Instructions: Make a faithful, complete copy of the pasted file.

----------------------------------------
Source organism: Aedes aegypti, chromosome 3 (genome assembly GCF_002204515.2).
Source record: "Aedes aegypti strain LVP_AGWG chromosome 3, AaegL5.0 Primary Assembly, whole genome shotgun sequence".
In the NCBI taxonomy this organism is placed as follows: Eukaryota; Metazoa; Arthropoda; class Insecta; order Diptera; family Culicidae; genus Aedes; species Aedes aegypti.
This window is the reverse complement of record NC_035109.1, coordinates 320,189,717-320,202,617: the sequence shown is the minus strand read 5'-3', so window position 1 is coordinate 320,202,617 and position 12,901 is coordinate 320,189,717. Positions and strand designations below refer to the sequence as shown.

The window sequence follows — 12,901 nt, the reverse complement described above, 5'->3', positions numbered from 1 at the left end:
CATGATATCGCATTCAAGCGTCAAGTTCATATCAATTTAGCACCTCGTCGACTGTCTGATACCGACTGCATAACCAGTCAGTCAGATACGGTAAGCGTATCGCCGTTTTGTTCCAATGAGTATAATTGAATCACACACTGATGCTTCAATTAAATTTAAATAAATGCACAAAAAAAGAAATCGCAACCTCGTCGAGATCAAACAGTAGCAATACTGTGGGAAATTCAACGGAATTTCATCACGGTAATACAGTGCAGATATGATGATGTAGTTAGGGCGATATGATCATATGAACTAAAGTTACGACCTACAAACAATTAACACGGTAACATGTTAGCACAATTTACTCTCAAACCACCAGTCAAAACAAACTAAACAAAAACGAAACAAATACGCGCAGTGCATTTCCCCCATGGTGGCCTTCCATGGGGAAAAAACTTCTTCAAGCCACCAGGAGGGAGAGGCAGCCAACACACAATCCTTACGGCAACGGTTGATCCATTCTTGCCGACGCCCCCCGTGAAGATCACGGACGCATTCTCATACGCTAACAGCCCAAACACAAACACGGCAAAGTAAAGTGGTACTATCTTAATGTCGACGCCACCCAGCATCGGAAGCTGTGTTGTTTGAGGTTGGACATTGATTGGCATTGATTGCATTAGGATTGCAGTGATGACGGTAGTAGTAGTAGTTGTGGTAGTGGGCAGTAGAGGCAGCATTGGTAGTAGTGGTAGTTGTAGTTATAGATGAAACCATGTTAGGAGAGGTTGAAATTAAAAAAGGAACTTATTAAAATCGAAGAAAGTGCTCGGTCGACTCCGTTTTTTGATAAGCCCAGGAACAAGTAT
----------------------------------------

Source organism: Aedes aegypti, chromosome 3 (genome assembly GCF_002204515.2).
Source record: "Aedes aegypti strain LVP_AGWG chromosome 3, AaegL5.0 Primary Assembly, whole genome shotgun sequence".
In the NCBI taxonomy this organism is placed as follows: Eukaryota; Metazoa; Arthropoda; class Insecta; order Diptera; family Culicidae; genus Aedes; species Aedes aegypti.
This window is the reverse complement of record NC_035109.1, coordinates 320,189,717-320,202,617: the sequence shown is the minus strand read 5'-3', so window position 1 is coordinate 320,202,617 and position 12,901 is coordinate 320,189,717. Positions and strand designations below refer to the sequence as shown.

The window sequence follows — 12,901 nt, the reverse complement described above, 5'->3', positions numbered from 1 at the left end:
CATGATATCGCATTCAAGCGTCAAGTTCATATCAATTTAGCACCTCGTCGACTGTCTGATACCGACTGCATAACCAGTCAGTCAGATACGGTAAGCGTATCGCCGTTTTGTTCCAATGAGTATAATTGAATCACACACTGATGCTTCAATTAAATTTAAATAAATGCACAAAAAAAGAAATCGCAACCTCGTCGAGATCAAACAGTAGCAATACTGTGGGAAATTCAACGGAATTTCATCACGGTAATACAGTGCAGATATGATGATGTAGTTAGGGCGATATGATCATATGAACTAAAGTTACGACCTACAAACAATTAACACGGTAACATGTTAGCACAATTTACTCTCAAACCACCAGTCAAAACAAACTAAACAAAAACGAAACAAATACGCGCAGTGCATTTCCCCCATGGTGGCCTTCCATGGGGAAAAAACTTCTTCAAGCCACCAGGAGGGAGAGGCAGCCAACACACAATCCTTACGGCAACGGTTGATCCATTCTTGCCGACGCCCCCCGTGAAGATCACGGACGCATTCTCATACGCTAACAGCCCAAACACAAACACGGCAAAGTAAAGTGGTACTATCTTAATGTCGACGCCACCCAGCATCGGAAGCTGTGTTGTTTGAGGTTGGACATTGATTGGCATTGATTGCATTAGGATTGCAGTGATGACGGTAGTAGTAGTAGTTGTGGTAGTGGGCAGTAGAGGCAGCATTGGTAGTAGTGGTAGTTGTAGTTATAGATGAAACCATGTTAGGAGAGGTTGAAATTAAAAAAGGAACTTATTAAAATCGAAGAAAGTGCTCGGTCGACTCCGTTTTTTGATAAGCCCAGGAACAAGTAT